Things You Should Keep In Mind When You Love Someone With Depression

  1. Depression is not a choice.

Loving Someone with Depression is one of the most helpless and frustrating experiences a person can have. It’s sometimes feeling sad, sometimes feeling empty, and sometimes feeling absolutely nothing at all. There are times when depression can leave someone feeling paralyzed in their own mind and body, unable to do the things they used to love to do or the things they know they should be doing. Depression is not just a bad day or a bad mood and it’s not something someone can just “get over.” Remember no one chooses to be depressed.

  1. Saying things like “it’ll get better,” “you just need to get out of the house,” or “you’ll be fine” is meaningless.

It’s easy to tell someone these things because you think you’re giving them a solution or a simple way to make them feel better and to ease their pain, but these kinds of phrases always come across as empty, insulting, and essentially meaningless. Saying these phrases to them only create more tension within, making them feel as though they’re inadequate, and like you’re not acknowledging what they’re going through by trying to put a band aid on a much larger issue. They understand you’re just trying to help but these words only make them feel worse. A silent hug can do so much more than using cliched sayings. What you can say instead: I’m here for you. I believe in you. I believe you are stronger than this and I believe you’ll get through this. What can I do to help you? What do you think would make you feel better? Avoid offering advice but instead just let them know you’re there for them and ask them questions to help guide them in discovering what could make them feel better.

  1. Sometimes they have to push you away before they can bring you closer.

People who suffer from depression often get frustrated with feeling like they’re a burden on other people. This causes them to isolate themselves and push away people they need the most, mentally exhausting themselves from worrying about if they’re weighing their loved ones down with their sadness. If they become distant, just remember to let them know you’re still there, but don’t try to force them to hang out or talk about what’s going on if they don’t want to.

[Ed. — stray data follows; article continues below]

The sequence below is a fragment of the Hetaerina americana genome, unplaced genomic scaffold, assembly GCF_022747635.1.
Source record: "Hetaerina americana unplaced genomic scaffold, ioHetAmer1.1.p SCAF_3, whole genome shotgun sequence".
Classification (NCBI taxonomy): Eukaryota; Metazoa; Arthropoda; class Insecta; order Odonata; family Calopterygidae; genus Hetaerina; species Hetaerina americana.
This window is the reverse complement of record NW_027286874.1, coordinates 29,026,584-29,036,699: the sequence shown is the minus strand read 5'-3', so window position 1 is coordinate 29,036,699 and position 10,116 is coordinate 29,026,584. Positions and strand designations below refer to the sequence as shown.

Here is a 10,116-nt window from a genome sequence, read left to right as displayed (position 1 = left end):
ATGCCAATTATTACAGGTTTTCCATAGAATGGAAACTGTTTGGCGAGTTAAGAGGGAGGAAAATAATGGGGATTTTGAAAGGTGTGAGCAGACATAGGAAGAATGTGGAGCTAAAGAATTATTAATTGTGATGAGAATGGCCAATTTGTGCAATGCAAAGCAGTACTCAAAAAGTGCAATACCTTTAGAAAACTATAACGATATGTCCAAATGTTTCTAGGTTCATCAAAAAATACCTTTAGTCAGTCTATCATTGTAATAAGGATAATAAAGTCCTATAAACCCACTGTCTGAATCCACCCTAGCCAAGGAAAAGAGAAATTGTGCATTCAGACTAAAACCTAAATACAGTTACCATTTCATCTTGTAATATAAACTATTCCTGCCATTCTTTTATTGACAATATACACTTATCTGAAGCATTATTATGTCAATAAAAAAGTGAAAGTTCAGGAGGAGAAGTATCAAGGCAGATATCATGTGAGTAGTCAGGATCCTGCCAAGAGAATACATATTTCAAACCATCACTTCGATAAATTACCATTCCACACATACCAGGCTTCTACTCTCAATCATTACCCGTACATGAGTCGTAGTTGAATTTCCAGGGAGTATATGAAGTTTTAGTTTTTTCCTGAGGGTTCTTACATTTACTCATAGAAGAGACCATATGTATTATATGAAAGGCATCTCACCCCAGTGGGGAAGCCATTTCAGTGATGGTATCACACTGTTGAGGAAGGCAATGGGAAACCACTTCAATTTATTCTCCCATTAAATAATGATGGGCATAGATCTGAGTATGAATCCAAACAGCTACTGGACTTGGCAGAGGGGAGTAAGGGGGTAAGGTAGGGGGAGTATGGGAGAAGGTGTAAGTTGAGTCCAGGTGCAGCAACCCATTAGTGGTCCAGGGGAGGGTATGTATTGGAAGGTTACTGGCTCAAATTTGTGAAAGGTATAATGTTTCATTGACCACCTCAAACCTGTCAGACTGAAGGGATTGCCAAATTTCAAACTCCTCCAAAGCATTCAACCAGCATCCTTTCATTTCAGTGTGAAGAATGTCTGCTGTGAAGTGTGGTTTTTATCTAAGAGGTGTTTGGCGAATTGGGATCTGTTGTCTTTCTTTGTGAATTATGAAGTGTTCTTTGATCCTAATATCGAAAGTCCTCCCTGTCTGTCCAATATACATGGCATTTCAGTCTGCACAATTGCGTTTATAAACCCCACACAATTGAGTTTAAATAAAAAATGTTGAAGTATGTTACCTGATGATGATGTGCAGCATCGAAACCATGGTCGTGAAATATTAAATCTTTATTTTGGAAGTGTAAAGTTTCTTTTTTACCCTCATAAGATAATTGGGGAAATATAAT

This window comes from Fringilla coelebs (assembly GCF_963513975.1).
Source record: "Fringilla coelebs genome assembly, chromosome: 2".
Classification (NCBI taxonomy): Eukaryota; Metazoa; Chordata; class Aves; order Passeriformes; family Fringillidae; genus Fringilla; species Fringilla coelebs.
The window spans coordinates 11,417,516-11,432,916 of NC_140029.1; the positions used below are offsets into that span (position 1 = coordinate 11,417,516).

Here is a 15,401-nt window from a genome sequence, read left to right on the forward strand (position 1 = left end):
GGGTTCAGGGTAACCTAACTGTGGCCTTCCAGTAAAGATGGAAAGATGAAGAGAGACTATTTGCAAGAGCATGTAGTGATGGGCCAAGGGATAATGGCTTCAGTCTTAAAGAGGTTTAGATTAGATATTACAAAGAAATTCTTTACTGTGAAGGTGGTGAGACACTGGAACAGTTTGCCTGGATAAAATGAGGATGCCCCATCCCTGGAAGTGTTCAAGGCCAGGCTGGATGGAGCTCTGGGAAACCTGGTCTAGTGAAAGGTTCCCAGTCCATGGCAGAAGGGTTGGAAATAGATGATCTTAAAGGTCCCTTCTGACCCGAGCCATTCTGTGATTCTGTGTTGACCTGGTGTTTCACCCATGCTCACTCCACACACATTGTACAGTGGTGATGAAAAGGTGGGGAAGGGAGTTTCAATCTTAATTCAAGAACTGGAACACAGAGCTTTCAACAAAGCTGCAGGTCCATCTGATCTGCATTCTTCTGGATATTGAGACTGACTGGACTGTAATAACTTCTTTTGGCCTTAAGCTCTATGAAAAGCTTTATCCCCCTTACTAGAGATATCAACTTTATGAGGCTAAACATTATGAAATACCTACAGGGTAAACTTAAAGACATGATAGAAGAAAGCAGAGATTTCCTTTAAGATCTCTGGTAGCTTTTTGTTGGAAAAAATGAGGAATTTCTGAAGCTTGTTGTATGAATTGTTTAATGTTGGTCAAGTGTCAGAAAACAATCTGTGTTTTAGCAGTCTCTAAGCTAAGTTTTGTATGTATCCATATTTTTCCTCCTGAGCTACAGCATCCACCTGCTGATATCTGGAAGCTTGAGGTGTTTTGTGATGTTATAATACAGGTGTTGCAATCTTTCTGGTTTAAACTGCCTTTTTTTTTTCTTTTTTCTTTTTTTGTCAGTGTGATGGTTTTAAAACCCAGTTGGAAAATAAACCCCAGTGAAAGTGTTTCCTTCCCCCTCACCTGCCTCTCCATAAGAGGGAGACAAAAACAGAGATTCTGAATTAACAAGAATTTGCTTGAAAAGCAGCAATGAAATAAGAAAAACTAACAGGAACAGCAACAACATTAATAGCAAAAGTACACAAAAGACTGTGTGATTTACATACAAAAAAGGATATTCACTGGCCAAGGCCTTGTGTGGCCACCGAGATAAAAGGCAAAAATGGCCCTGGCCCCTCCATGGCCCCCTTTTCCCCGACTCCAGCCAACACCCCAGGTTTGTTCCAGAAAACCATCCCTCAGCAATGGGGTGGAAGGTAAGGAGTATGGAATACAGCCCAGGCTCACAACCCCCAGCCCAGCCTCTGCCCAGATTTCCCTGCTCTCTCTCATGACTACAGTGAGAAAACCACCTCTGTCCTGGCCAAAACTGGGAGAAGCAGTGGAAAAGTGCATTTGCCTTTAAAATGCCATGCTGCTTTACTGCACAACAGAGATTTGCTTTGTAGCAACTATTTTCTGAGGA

1. You’re allowed to get frustrated.

Just because someone deals with depression doesn’t mean you have to cater to all of their needs or walk around eggshells when you’re around them. Depressed people need to feel loved and supported but if it begins to create a negative impact on your life you’re allowed to acknowledge this and figure out how to show them love and kindness without self-sacrificing.

  1. It’s important to discuss and create boundaries.

In those moments of frustration it’s important to take a step back and look at how you can help the depressed person while also maintaining your own sense of happiness and fulfillment. Be patient. Talk to them about your concerns and explain the boundaries you need to create within your relationship. Find out something that works for both of you.

  1. They can become easily overwhelmed. Constant exhaustion is a common side effect of depression.

Just getting through the day can be an overwhelming and exhausting experience. They may seem and look totally fine one moment and in the next moment feel tired and have no energy at all, even if they’re getting plenty of sleep every night. This can result in them canceling plans suddenly, leaving events early, or saying no to things altogether. Just remember it’s not about anything you did. It’s just one of the prevalent side effects of living with the disease.

  1. It’s not about you.

When you have a loved one dealing with depression it can be difficult to understand what they’re going through and to consider how their sadness is a reflection of your relationship with them. If they need space or become distant don’t blame yourself and wonder how you could do things differently to heal them. Understand their depression is not about you.Express your willingness to help, including making and preparing for appointments.